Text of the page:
Academic journal article Journal of Visual Impairment & Blindness

Fostering Harmonious Interactions in a Boy with Congenital Deaf-Blindness: A Single-Case Study

Academic journal article Journal of Visual Impairment & Blindness

Fostering Harmonious Interactions in a Boy with Congenital Deaf-Blindness: A Single-Case Study

Article excerpt

From birth, children with deaf-blindness experience serious difficulties in daily conversations with their educators (Bruce, 2003; Hart, 2006, 2010; Miles & Riggio, 1999; Vervloed, Van Dijk, Knoors, & Van Dijk, 2006). Harmonious interactions form the foundation of healthy social-emotional and communicative development. The attunement of affect and reciprocity play a crucial role in early parent-infant conversations (Trevarthen & Aitken, 2001). Interpersonal communication, through which infants learn to express and share emotions and intentions, can develop only within a secure relationship characterized by mutual attention, behavioral and emotional reciprocity, and the dynamic attunement of affect (Siegel, 1999; Stem, 1985/2000; Trevarthen & Aitken, 2001).

In previous work, we described harmonious interactions as the smooth and balanced attunement of behaviors and emotions (Janssen, Riksen-Walraven, & Van Dijk, 2003b). For children with congenital deaf-blindness, educators bear the greatest responsibility for creating harmony in interactions with these students. Both educators and children urgently need good intervention programs to improve the quality of their everyday interactions (Janssen et al., 2003a; RCdbroe & Souriau, 1999; Vervloed et al., 2006). Several educator-oriented intervention studies have been conducted with children who are congenitally deaf-blind.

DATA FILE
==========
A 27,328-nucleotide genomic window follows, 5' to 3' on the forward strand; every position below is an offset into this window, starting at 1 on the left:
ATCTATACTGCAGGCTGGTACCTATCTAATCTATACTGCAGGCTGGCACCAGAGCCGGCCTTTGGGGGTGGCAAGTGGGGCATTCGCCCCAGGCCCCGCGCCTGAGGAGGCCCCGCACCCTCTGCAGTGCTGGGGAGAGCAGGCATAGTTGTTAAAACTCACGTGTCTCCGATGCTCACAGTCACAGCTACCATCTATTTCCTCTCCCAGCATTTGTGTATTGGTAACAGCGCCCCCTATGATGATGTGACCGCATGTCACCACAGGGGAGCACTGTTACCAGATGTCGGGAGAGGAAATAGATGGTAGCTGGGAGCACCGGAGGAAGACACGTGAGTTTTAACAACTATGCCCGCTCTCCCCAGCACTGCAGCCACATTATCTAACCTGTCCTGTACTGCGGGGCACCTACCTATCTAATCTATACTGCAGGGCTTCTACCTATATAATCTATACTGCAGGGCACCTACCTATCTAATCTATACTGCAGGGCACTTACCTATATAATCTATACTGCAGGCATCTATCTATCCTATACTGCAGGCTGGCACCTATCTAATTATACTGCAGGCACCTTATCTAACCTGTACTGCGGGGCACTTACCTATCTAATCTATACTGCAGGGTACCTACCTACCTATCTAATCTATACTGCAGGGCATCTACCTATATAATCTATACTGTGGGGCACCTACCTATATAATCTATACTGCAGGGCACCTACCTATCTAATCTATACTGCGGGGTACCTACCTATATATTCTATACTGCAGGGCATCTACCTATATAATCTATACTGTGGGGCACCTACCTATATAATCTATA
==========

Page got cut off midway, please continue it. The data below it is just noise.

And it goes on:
Chen and Haney (1995, 1999) designed an intervention aimed at enhancing the responsiveness of caregivers that was evaluated with 25 infants, their parents, and 16 interventionists. The result was that the caregivers showed an increased ability to detect and respond to the needs of the infants (Chen & Haney, 1999). Nafstad and Rodbroe (1999) developed the "co-creation communication model." Interventions involving 10 people with deaf-blindness (ranging in age from 8 to 28 years) had positive effects on the transformation of spontaneous mimetic, imitative bodily tactile gestures into significant symbols for all the individuals (Nafstad & Vonen, 2000). Elements of this model have been applied in other studies as well (Daelman, Nafstad, Rodbroe, Souriau, & Visser, 1999; Hart, 2006).

Bruce (2002, 2008) conducted an intervention study with two teachers and three of their students that focused on four aspects of communication: form, functions, content, and context. The intervention consisted of in-service training and follow-up support, after which the teachers were able to plan and implement interventions that addressed their students' needs across all four aspects of communication. The study confirmed the importance of follow-up support (for example, with stimulated recall sessions), which allowed the teachers to make explicit connections between their thinking and actions.

In earlier publications, we presented the Diagnostic Intervention Model (DIM) as a guide to the design and implementation of interventions to foster harmonious interactions with individuals with deaf-blindness in various settings (Janssen et al., 2003b). This intervention model was empirically grounded in three intervention studies (Janssen, et al., 2002, 2003a, 2004). Five of the six cases from the third intervention study were described in previous publications (Janssen et al., 2006; Janssen, Riksen-Walraven, Van Dijk, & Ruijssenaars, 2010; Janssen, Riksen-Walraven, Van Dijk, Ruijssenaars, & Vlaskamp, 2007). The aim of the study presented here was to demonstrate the effectiveness of DIM in everyday practice by describing a single-case study. We conclude by elaborating on the most important implications of the case for everyday practice.

Method

PARTICIPANTS

The study followed the tenets of the World Medical Association Declaration of Helsinki on Ethical Principles for Medical Research Involving Human Subjects, as approved by the Institutional Review Board of Royal Kentalis in Sint-Michielsgestel, the Netherlands. …

Search by... Author
Show... All Results Primary Sources Peer-reviewed

Oops!

An unknown error has occurred. Please click the button below to reload the page. If the problem persists, please try again in a little while.